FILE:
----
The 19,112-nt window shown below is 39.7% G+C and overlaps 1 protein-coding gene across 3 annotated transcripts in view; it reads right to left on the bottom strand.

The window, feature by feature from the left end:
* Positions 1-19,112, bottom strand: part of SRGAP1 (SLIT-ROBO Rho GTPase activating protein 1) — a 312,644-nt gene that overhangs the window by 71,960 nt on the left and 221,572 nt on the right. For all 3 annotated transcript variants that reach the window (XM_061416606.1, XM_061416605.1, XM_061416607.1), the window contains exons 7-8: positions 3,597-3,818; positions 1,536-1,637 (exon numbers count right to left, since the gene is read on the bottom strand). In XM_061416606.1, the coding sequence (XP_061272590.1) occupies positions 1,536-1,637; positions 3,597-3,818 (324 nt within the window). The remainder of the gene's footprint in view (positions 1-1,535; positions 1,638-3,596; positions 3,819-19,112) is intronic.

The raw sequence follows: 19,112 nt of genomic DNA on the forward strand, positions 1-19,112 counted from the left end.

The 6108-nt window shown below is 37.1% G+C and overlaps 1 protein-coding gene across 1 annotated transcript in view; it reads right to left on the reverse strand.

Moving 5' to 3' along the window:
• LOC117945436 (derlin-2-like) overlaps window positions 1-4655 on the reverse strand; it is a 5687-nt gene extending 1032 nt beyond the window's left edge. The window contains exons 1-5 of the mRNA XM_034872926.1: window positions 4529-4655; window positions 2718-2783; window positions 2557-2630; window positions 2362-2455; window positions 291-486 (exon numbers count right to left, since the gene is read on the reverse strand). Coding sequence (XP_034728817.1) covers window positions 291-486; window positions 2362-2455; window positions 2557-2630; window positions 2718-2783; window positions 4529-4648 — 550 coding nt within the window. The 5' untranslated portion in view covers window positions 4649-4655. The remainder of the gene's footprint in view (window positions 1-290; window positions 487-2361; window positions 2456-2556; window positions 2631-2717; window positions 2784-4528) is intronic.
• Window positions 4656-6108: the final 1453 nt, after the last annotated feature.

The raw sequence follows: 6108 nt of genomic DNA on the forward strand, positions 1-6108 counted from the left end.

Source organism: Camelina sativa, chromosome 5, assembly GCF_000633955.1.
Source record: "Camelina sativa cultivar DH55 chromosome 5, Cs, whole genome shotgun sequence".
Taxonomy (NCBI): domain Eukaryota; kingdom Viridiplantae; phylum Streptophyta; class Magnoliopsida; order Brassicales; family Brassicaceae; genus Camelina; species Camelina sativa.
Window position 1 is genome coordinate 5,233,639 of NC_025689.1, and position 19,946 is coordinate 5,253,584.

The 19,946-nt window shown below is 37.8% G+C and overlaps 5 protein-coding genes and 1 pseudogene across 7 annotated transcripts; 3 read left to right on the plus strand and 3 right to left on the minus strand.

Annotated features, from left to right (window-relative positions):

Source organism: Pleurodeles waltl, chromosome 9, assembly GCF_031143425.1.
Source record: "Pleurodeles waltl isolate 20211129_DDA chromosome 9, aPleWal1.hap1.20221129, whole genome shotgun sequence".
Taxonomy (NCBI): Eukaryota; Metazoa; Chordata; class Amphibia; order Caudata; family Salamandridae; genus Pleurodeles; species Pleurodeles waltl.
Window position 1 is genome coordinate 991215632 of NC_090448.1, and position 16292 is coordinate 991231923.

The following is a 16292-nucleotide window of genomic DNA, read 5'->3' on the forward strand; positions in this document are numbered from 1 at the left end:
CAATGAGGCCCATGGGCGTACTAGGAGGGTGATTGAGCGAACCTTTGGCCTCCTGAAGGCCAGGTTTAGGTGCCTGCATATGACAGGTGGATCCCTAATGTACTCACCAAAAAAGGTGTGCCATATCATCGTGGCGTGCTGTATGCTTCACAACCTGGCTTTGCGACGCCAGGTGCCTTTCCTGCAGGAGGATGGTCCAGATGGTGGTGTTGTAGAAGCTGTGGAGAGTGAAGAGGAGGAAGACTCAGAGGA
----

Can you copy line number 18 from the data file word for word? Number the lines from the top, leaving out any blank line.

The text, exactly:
Taxonomy (NCBI): Eukaryota; Metazoa; Chordata; class Amphibia; order Caudata; family Salamandridae; genus Pleurodeles; species Pleurodeles waltl.